Every year, we are greeted with new and exciting cars to ogle, question, revere, and, at times, deride. The arrival of fresh metal, however, brings with it the retirement of models automakers deemed either to be under-performing or as having simply run their course. The departure of various models can be a mixed bag. Some discontinuations, like the revered Honda S2000 (2000–2009), are met with disappointment. Others, such as the Cadillac Cimarron (1982–1988), leave us wondering how a car like that could have lasted 7 years in the first place. The transition from 2015 to 2016 is no different; some of these cars we’ll miss, others we won’t. Continue reading >>>
Way back in 2010, we noticed the auto world’s inconvenient truth: Manual transmissions are dying out. Any red-blooded gearhead will agree that learning to drive a manual-transmission car is a rite of passage, an art form every true CarGuru has to learn. The trouble is, how do you learn to drive a manual if you don’t own one? Many of us learned in our parents’ cars, where the sound of grinding gears didn’t incite mechanic-shop nightmares. Others had friends who cared about sharing the secrets of the stick shift more than preserving the mechanical well-being of their own transmissions.
The car you drive tells all your fellow motorists what kind of personality you have. Whether you’re the guy who cuts people off in a new Porsche Boxster, the dude headed into the woods with the NRA-branded 1972 Ford F-100 or the girl in the ’05 Jetta on the way to a college class, your car is usually a dead giveaway of who you are.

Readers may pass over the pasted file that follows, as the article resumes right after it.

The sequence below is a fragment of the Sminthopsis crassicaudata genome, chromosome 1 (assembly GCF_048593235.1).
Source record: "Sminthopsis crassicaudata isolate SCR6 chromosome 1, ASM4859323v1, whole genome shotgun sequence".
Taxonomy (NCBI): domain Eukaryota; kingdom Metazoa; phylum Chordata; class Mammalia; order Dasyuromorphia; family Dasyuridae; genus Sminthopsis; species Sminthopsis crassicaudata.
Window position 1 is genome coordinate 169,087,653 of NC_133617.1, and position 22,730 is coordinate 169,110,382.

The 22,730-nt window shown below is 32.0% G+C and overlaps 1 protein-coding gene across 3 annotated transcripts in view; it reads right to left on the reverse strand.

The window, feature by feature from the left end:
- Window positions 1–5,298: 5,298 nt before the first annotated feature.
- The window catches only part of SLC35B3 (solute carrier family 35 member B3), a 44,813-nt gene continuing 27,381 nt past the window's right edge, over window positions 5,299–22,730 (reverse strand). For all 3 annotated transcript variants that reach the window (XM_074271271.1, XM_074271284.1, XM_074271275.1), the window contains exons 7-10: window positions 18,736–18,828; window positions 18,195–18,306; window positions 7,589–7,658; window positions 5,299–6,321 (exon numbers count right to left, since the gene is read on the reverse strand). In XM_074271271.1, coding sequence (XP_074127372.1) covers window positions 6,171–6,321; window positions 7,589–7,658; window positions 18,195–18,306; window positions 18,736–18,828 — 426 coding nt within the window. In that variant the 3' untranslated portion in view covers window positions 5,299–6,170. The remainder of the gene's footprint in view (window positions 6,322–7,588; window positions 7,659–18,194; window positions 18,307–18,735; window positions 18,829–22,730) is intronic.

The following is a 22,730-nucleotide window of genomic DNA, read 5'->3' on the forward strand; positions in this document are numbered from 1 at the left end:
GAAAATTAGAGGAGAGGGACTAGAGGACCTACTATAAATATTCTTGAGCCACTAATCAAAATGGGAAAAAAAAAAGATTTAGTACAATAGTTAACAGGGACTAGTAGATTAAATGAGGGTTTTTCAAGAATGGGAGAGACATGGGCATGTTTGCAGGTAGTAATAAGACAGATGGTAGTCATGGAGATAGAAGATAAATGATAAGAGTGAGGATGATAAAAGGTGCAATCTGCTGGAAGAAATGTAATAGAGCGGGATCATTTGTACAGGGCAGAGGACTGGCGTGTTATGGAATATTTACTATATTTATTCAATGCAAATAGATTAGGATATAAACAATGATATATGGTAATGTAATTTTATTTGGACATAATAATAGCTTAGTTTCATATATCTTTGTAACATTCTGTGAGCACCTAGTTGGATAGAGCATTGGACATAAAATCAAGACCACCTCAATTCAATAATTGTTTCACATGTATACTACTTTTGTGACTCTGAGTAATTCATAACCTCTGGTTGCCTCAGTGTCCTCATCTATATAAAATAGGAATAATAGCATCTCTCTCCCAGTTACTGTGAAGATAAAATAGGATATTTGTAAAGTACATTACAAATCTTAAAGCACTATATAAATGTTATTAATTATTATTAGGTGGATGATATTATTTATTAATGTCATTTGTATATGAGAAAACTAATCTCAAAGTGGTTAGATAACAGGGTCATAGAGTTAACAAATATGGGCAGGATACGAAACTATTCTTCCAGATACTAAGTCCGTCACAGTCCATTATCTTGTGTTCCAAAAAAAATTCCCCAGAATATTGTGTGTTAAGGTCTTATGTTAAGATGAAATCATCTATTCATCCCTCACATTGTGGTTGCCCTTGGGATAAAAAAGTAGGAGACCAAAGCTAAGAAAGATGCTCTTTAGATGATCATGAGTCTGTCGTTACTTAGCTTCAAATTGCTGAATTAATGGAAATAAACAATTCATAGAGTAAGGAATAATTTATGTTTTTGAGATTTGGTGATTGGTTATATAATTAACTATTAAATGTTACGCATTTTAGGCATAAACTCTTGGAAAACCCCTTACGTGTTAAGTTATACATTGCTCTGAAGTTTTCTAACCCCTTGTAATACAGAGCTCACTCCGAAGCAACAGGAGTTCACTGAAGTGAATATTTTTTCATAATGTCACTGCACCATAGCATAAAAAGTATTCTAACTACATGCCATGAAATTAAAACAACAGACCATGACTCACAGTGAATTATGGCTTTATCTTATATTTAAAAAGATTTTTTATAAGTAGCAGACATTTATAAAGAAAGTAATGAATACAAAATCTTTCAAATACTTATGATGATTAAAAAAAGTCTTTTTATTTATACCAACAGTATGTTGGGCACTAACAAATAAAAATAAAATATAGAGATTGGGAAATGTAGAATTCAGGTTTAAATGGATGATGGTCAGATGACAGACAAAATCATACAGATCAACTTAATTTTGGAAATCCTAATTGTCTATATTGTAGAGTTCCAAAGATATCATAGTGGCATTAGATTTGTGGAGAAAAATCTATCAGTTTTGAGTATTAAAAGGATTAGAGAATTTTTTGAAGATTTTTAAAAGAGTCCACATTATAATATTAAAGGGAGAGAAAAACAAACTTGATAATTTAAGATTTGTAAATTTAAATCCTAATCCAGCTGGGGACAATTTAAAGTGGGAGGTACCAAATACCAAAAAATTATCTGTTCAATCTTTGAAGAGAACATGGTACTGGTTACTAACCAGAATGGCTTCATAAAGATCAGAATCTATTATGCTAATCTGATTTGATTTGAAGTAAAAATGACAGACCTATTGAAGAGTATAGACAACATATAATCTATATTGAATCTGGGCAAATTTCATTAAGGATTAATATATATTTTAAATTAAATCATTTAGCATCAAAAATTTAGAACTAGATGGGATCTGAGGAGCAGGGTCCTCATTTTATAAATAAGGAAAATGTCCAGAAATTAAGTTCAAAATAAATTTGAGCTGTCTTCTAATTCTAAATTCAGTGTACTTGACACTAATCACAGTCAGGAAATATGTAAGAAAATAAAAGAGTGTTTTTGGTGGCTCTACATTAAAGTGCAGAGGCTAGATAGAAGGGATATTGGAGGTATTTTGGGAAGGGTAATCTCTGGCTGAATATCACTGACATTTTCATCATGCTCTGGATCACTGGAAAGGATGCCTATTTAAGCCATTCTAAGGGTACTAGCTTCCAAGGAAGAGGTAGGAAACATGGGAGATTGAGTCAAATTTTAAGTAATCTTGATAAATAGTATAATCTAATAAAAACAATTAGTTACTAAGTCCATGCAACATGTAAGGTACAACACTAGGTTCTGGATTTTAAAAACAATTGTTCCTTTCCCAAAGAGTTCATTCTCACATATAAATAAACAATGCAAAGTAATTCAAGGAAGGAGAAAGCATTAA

Real car enthusiasts aren’t satisfied with a typical bone-stock car and want to customize their rides to more accurately convey the personality of the mysterious human residing behind the tinted windows and buzzing bass.
Which are the best cars to customize to suit your personality? Read on, friends.
Some car brands have certain models that define them. For Scion, that model is the xB. No question, when people think of Scion, they think of college kids driving around in this box-shaped vehicle. The edgy brand and odd looks of the car combined to create a hit with Generation Y.
Of course, Scion sells other vehicles, too. The tC is a mostly lame attempt at a sports coupe, and the xD is, well, I can’t think of anyone who has ever liked the little hatch. The tC, at least, still sells well enough to justify its existence, but the xB and xD seem to have hit the end of the road.